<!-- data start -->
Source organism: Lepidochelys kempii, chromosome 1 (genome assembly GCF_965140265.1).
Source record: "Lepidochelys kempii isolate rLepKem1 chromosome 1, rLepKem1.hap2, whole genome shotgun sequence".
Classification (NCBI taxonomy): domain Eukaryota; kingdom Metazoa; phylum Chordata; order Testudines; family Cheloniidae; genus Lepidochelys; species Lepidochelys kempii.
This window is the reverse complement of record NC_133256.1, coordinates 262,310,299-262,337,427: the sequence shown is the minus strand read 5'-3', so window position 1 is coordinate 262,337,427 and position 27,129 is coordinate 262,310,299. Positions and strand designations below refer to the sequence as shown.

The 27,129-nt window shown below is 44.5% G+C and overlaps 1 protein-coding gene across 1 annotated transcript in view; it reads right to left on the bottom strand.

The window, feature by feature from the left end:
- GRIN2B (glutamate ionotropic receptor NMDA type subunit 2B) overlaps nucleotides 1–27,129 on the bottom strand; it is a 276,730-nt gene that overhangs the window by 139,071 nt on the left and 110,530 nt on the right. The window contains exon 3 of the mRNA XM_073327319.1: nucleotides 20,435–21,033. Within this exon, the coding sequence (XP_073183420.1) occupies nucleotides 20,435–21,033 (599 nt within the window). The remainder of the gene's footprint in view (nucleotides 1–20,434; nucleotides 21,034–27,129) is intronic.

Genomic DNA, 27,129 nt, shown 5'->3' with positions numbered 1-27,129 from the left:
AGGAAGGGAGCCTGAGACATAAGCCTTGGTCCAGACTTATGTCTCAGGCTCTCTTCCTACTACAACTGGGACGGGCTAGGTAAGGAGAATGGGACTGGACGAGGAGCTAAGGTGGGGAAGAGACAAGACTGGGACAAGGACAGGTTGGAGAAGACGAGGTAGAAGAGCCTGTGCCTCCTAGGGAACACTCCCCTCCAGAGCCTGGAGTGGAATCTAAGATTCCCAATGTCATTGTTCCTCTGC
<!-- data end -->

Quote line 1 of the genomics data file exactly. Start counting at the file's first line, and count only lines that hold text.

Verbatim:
Source organism: Lepidochelys kempii, chromosome 1 (genome assembly GCF_965140265.1).